It must be understood that such “band-aid” tactics, such as simply calling for additional pressure from the pump operator in order to increase the water flow to combat a growing fire suppression problem is not necessarily the best solution. Larger hose and nozzle openings operated at the same pressures may be the answer.

Finally, enter the new kid on the block—well, at least no more than 10 to 12 years old. This is the constant pressure/variable flow nozzle. The prime feature of this nozzle is to have the nozzle pressure remain essentially constant over a wide range of gpm nozzle flow. This ability to maintain relatively constant pressure insures good stream characteristics without the constant attention of the nozzleman.

These nozzles are typically designed to effectively flow from about 50 gpm up to approximately 220 gpm. The nice thing about these nozzles, if operated properly, is that nozzle pressure will remain almost the same over the entire operating range. What manufacturers have provided the nozzleman with is an updated version of the selectable nozzle. Now the nozzleman will not be required to feel for the position of the gpm selector. Hunting for the flow position can be a real chore with gloves on. The automatic nozzle, with a properly sized handline attached, can become a super weapon. With a 1¾inch line supplying one of these nozzles, flow rates up to 200 gpm or more can be attained. So this combination supply line, nozzle and nozzleman, can almost duplicate the firepower capabilities of anything from a booster line to a 2’/2-inch line.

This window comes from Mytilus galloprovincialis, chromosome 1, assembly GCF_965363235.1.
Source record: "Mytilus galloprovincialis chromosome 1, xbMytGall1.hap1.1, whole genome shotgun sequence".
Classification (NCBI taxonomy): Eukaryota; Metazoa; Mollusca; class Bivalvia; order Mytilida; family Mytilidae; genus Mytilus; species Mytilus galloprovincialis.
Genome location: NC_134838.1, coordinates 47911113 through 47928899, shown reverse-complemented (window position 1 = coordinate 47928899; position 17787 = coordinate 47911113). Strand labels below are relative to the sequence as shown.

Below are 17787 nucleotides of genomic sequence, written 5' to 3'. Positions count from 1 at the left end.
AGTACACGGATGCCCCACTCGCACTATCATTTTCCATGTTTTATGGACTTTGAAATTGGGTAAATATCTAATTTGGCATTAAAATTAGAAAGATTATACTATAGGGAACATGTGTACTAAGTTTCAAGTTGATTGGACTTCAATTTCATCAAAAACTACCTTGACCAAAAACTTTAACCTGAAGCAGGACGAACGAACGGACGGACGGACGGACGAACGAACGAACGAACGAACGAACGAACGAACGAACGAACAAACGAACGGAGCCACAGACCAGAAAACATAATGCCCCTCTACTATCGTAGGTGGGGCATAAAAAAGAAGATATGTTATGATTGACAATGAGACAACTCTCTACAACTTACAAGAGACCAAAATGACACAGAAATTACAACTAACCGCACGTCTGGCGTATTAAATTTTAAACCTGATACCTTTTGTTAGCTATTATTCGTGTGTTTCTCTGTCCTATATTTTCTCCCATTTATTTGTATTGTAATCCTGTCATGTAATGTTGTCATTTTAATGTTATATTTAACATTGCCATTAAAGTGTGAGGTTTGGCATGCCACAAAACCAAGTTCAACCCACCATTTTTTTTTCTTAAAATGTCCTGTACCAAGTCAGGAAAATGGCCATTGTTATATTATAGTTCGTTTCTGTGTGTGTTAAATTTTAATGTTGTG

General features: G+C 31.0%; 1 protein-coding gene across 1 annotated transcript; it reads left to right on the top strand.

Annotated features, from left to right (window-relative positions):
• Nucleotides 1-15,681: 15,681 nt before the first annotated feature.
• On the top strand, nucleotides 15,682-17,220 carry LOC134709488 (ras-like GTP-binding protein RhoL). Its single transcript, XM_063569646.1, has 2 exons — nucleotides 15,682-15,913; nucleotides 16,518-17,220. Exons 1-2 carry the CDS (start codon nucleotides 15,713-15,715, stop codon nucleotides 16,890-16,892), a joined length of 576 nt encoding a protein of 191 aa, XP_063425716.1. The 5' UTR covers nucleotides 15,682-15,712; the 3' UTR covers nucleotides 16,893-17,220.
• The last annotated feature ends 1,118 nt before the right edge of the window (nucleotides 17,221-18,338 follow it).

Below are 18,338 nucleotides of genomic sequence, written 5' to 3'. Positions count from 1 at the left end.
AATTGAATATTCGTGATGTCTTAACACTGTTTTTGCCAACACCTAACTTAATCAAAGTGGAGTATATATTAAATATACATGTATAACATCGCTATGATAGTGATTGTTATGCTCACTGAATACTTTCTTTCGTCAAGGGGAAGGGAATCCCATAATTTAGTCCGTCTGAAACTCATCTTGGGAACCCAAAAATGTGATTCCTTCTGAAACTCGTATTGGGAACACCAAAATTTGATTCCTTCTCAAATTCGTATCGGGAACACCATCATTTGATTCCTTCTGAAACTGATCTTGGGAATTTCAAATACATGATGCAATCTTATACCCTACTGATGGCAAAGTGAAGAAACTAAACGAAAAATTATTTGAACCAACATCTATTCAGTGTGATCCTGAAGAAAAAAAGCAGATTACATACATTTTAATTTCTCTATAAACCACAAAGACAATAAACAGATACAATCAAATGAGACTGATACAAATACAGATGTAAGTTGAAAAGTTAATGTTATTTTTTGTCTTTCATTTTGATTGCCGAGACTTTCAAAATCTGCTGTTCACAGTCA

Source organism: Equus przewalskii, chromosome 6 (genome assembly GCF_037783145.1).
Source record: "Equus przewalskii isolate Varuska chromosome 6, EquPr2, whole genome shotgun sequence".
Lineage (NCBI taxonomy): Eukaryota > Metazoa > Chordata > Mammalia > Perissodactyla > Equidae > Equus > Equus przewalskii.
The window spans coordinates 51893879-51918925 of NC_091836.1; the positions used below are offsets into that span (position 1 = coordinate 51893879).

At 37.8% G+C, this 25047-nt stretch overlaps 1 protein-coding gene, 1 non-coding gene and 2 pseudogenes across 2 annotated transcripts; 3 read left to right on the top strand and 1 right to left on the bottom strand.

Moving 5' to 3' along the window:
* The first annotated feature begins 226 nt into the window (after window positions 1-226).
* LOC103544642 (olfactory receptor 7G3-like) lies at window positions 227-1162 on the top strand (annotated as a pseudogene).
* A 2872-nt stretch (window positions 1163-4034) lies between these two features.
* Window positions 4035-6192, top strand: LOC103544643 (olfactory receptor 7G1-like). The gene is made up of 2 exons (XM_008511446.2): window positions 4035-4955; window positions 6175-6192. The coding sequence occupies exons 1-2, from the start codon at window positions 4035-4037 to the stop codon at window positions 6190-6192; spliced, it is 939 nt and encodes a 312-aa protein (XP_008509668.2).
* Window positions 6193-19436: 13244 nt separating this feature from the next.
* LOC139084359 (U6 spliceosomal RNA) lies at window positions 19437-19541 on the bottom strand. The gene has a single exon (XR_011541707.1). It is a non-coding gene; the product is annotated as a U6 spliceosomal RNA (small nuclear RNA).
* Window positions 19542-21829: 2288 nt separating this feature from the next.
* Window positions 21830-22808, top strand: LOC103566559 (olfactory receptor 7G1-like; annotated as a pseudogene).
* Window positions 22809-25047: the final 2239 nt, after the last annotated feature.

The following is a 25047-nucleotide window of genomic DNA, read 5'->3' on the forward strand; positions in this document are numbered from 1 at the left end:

How is this nozzle set up? Engine pressure is set for the maximum design flow, taking into account supply line size and length of the stretch and a nozzle pressure of about 100 psi. The nozzle gate is used not only as an on/off control, but also as a flow-rate controller. Essentially, the nozzle gate introduces the appropriate amount of pressure loss in the nozzle assembly so that the pre-set nozzle pressure plus other losses equal the engine pressure. By partially opening the gate, a reduced flow will be obtained. But the pattern and characteristics of the stream will be proper because the nozzle pressure will be automatically maintained at approximately 90 psi to 100 psi. If the gate is opened fully, then the maximum flow rate will be attained, still with an appropriate nozzle pressure and good stream characteristics. In summary, the nozzleman cracks the nozzle gate only as much as required to “throw and shape” the gpm needed for the desired suppression. The nozzle pressure takes care of itself.